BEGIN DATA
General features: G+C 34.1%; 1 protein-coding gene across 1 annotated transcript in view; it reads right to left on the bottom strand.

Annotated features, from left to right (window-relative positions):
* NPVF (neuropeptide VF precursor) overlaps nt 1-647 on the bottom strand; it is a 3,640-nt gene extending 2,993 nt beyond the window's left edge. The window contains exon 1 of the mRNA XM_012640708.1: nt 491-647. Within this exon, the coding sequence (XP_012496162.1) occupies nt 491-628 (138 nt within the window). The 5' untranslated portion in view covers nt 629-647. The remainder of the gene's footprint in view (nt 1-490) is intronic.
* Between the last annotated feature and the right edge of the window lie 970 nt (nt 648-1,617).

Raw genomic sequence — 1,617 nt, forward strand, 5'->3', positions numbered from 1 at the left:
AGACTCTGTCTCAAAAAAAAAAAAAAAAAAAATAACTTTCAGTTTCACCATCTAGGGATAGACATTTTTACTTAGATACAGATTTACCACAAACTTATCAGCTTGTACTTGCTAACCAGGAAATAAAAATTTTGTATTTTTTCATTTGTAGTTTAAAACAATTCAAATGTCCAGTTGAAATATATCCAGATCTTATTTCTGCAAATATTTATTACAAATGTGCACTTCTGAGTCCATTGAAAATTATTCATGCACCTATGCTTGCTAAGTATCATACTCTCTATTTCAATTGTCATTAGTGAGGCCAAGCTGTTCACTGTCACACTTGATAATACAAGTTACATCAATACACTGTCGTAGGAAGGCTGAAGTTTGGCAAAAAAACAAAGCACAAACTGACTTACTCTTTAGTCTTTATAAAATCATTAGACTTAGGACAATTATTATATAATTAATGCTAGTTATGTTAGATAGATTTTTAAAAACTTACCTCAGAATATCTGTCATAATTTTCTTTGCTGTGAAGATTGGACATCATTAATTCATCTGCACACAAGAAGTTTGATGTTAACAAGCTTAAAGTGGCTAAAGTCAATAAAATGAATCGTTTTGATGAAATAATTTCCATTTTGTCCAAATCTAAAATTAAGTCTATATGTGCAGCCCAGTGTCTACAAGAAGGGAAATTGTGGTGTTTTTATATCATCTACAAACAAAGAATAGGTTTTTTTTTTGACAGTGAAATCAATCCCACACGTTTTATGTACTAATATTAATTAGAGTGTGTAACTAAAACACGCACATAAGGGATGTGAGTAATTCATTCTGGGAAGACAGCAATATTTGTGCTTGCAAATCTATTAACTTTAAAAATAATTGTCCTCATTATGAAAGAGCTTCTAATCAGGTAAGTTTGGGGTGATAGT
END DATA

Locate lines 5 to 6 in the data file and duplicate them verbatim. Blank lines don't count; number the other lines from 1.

Raw genomic sequence — 1,617 nt, forward strand, 5'->3', positions numbered from 1 at the left:
AGACTCTGTCTCAAAAAAAAAAAAAAAAAAAATAACTTTCAGTTTCACCATCTAGGGATAGACATTTTTACTTAGATACAGATTTACCACAAACTTATCAGCTTGTACTTGCTAACCAGGAAATAAAAATTTTGTATTTTTTCATTTGTAGTTTAAAACAATTCAAATGTCCAGTTGAAATATATCCAGATCTTATTTCTGCAAATATTTATTACAAATGTGCACTTCTGAGTCCATTGAAAATTATTCATGCACCTATGCTTGCTAAGTATCATACTCTCTATTTCAATTGTCATTAGTGAGGCCAAGCTGTTCACTGTCACACTTGATAATACAAGTTACATCAATACACTGTCGTAGGAAGGCTGAAGTTTGGCAAAAAAACAAAGCACAAACTGACTTACTCTTTAGTCTTTATAAAATCATTAGACTTAGGACAATTATTATATAATTAATGCTAGTTATGTTAGATAGATTTTTAAAAACTTACCTCAGAATATCTGTCATAATTTTCTTTGCTGTGAAGATTGGACATCATTAATTCATCTGCACACAAGAAGTTTGATGTTAACAAGCTTAAAGTGGCTAAAGTCAATAAAATGAATCGTTTTGATGAAATAATTTCCATTTTGTCCAAATCTAAAATTAAGTCTATATGTGCAGCCCAGTGTCTACAAGAAGGGAAATTGTGGTGTTTTTATATCATCTACAAACAAAGAATAGGTTTTTTTTTTGACAGTGAAATCAATCCCACACGTTTTATGTACTAATATTAATTAGAGTGTGTAACTAAAACACGCACATAAGGGATGTGAGTAATTCATTCTGGGAAGACAGCAATATTTGTGCTTGCAAATCTATTAACTTTAAAAATAATTGTCCTCATTATGAAAGAGCTTCTAATCAGGTAAGTTTGGGGTGATAGT